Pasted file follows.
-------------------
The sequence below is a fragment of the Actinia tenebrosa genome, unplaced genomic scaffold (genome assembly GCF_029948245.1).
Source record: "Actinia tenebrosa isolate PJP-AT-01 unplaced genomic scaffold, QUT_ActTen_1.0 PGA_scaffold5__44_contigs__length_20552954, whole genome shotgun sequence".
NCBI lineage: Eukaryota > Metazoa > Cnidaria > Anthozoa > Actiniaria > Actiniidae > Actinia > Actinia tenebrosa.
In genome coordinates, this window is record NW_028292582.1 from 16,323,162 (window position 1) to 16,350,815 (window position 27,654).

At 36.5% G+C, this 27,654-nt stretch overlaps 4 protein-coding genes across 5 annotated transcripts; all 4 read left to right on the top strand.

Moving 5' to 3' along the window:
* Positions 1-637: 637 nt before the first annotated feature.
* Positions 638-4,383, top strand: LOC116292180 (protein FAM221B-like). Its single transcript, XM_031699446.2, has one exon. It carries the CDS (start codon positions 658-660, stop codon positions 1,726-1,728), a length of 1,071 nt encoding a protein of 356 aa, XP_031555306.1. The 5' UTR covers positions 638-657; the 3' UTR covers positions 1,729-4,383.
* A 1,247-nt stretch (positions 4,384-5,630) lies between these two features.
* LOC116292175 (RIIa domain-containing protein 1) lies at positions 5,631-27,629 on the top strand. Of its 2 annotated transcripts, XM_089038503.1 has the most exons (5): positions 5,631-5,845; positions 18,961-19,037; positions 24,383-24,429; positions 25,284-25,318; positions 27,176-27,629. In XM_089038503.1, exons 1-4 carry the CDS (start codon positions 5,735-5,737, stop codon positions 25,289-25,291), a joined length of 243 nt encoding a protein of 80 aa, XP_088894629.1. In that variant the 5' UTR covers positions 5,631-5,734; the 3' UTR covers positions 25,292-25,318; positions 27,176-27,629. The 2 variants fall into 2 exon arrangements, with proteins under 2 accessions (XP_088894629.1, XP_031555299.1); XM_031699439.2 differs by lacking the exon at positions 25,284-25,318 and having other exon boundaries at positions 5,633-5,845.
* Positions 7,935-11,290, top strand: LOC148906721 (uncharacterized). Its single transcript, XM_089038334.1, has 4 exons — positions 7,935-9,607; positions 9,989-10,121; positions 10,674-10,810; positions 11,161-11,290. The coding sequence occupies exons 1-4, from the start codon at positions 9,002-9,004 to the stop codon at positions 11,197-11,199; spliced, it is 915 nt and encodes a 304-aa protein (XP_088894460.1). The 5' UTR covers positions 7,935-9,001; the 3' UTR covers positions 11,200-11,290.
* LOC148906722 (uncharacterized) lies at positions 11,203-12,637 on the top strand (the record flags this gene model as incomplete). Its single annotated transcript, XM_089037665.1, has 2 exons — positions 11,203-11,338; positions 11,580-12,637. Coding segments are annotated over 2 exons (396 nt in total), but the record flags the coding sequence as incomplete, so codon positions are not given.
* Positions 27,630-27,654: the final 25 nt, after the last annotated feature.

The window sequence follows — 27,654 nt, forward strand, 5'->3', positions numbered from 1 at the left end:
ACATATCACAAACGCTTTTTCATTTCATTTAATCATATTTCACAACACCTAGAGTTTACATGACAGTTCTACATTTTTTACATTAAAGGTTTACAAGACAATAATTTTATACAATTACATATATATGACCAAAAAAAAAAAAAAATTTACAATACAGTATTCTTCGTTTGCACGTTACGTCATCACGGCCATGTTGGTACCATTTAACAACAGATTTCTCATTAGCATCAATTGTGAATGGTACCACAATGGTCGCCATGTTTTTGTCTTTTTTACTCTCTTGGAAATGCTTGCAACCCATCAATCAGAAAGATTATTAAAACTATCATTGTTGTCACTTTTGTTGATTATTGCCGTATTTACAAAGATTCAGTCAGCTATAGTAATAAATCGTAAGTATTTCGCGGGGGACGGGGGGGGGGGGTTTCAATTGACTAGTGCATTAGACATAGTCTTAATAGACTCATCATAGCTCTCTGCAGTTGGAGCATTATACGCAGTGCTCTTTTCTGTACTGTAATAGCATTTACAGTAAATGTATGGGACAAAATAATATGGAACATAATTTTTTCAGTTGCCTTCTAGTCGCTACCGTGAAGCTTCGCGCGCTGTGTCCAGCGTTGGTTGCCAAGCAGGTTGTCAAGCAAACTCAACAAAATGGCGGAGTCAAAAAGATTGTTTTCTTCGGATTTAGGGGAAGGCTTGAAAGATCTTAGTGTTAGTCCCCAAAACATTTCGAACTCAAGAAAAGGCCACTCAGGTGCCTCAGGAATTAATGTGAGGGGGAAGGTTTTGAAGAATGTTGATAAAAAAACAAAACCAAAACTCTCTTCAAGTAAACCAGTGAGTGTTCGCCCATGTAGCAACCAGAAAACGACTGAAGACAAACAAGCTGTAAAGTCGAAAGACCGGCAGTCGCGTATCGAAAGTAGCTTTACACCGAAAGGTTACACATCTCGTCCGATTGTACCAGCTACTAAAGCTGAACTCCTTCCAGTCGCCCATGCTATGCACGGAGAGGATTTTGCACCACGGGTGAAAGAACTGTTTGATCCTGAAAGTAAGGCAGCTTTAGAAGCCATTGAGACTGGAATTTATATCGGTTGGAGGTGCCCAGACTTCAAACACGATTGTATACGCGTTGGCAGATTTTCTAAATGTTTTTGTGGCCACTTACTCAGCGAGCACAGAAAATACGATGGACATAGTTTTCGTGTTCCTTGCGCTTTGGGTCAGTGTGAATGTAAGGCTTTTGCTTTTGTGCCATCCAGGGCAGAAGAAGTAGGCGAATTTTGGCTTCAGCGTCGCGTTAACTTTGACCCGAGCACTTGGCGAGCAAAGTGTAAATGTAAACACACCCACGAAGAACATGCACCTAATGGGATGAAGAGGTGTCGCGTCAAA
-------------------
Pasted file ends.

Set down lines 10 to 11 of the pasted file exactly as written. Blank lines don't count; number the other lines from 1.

* LOC116292175 (RIIa domain-containing protein 1) lies at positions 5,631-27,629 on the top strand. Of its 2 annotated transcripts, XM_089038503.1 has the most exons (5): positions 5,631-5,845; positions 18,961-19,037; positions 24,383-24,429; positions 25,284-25,318; positions 27,176-27,629. In XM_089038503.1, exons 1-4 carry the CDS (start codon positions 5,735-5,737, stop codon positions 25,289-25,291), a joined length of 243 nt encoding a protein of 80 aa, XP_088894629.1. In that variant the 5' UTR covers positions 5,631-5,734; the 3' UTR covers positions 25,292-25,318; positions 27,176-27,629. The 2 variants fall into 2 exon arrangements, with proteins under 2 accessions (XP_088894629.1, XP_031555299.1); XM_031699439.2 differs by lacking the exon at positions 25,284-25,318 and having other exon boundaries at positions 5,633-5,845.
* Positions 7,935-11,290, top strand: LOC148906721 (uncharacterized). Its single transcript, XM_089038334.1, has 4 exons — positions 7,935-9,607; positions 9,989-10,121; positions 10,674-10,810; positions 11,161-11,290. The coding sequence occupies exons 1-4, from the start codon at positions 9,002-9,004 to the stop codon at positions 11,197-11,199; spliced, it is 915 nt and encodes a 304-aa protein (XP_088894460.1). The 5' UTR covers positions 7,935-9,001; the 3' UTR covers positions 11,200-11,290.